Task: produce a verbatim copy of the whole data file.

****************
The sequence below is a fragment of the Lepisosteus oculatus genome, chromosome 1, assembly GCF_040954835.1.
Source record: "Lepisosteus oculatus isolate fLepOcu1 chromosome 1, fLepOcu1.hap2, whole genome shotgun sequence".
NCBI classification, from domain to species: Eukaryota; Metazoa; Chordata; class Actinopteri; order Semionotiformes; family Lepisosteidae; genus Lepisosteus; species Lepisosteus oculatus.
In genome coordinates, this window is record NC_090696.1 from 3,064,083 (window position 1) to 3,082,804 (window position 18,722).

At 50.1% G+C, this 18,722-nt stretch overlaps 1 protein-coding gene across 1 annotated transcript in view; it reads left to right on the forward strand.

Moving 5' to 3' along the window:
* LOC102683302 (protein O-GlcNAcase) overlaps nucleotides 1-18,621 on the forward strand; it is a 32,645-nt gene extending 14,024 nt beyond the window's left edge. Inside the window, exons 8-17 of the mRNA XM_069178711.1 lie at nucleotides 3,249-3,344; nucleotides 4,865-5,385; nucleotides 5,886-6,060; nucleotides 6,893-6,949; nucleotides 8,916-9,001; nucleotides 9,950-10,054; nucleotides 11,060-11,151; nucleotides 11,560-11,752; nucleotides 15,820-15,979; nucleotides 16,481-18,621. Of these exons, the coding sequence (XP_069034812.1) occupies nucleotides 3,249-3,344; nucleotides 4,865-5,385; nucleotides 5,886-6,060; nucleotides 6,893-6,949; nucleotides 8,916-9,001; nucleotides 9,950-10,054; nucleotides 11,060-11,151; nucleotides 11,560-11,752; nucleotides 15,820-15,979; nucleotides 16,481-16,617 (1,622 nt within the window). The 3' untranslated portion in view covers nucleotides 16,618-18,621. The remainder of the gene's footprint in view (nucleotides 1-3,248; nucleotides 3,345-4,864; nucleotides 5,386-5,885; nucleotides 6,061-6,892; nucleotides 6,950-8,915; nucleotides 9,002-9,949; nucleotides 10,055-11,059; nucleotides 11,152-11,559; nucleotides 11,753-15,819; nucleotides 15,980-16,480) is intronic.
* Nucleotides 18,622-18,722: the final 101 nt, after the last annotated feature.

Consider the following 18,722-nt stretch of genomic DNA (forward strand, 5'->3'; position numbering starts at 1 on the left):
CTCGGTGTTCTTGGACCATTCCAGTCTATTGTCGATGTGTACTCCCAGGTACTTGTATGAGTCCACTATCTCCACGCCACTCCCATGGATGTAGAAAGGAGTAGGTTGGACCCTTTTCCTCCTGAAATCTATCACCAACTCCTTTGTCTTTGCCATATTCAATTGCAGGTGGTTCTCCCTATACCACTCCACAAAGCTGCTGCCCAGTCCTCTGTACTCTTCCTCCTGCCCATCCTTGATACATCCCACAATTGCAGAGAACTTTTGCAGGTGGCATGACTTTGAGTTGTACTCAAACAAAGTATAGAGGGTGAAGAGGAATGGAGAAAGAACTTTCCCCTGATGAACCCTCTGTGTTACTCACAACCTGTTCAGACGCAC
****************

The sequence below is a fragment of the Lepisosteus oculatus genome, chromosome 1, assembly GCF_040954835.1.
Source record: "Lepisosteus oculatus isolate fLepOcu1 chromosome 1, fLepOcu1.hap2, whole genome shotgun sequence".
NCBI classification, from domain to species: Eukaryota; Metazoa; Chordata; class Actinopteri; order Semionotiformes; family Lepisosteidae; genus Lepisosteus; species Lepisosteus oculatus.
In genome coordinates, this window is record NC_090696.1 from 3,064,083 (window position 1) to 3,082,804 (window position 18,722).

At 50.1% G+C, this 18,722-nt stretch overlaps 1 protein-coding gene across 1 annotated transcript in view; it reads left to right on the forward strand.

Moving 5' to 3' along the window:
* LOC102683302 (protein O-GlcNAcase) overlaps nucleotides 1-18,621 on the forward strand; it is a 32,645-nt gene extending 14,024 nt beyond the window's left edge. Inside the window, exons 8-17 of the mRNA XM_069178711.1 lie at nucleotides 3,249-3,344; nucleotides 4,865-5,385; nucleotides 5,886-6,060; nucleotides 6,893-6,949; nucleotides 8,916-9,001; nucleotides 9,950-10,054; nucleotides 11,060-11,151; nucleotides 11,560-11,752; nucleotides 15,820-15,979; nucleotides 16,481-18,621. Of these exons, the coding sequence (XP_069034812.1) occupies nucleotides 3,249-3,344; nucleotides 4,865-5,385; nucleotides 5,886-6,060; nucleotides 6,893-6,949; nucleotides 8,916-9,001; nucleotides 9,950-10,054; nucleotides 11,060-11,151; nucleotides 11,560-11,752; nucleotides 15,820-15,979; nucleotides 16,481-16,617 (1,622 nt within the window). The 3' untranslated portion in view covers nucleotides 16,618-18,621. The remainder of the gene's footprint in view (nucleotides 1-3,248; nucleotides 3,345-4,864; nucleotides 5,386-5,885; nucleotides 6,061-6,892; nucleotides 6,950-8,915; nucleotides 9,002-9,949; nucleotides 10,055-11,059; nucleotides 11,152-11,559; nucleotides 11,753-15,819; nucleotides 15,980-16,480) is intronic.
* Nucleotides 18,622-18,722: the final 101 nt, after the last annotated feature.

Consider the following 18,722-nt stretch of genomic DNA (forward strand, 5'->3'; position numbering starts at 1 on the left):
CTCGGTGTTCTTGGACCATTCCAGTCTATTGTCGATGTGTACTCCCAGGTACTTGTATGAGTCCACTATCTCCACGCCACTCCCATGGATGTAGAAAGGAGTAGGTTGGACCCTTTTCCTCCTGAAATCTATCACCAACTCCTTTGTCTTTGCCATATTCAATTGCAGGTGGTTCTCCCTATACCACTCCACAAAGCTGCTGCCCAGTCCTCTGTACTCTTCCTCCTGCCCATCCTTGATACATCCCACAATTGCAGAGAACTTTTGCAGGTGGCATGACTTTGAGTTGTACTCAAACAAAGTATAGAGGGTGAAGAGGAATGGAGAAAGAACTTTCCCCTGATGAACCCTCTGTGTTACTCACAACCTGTTCAGACGCAC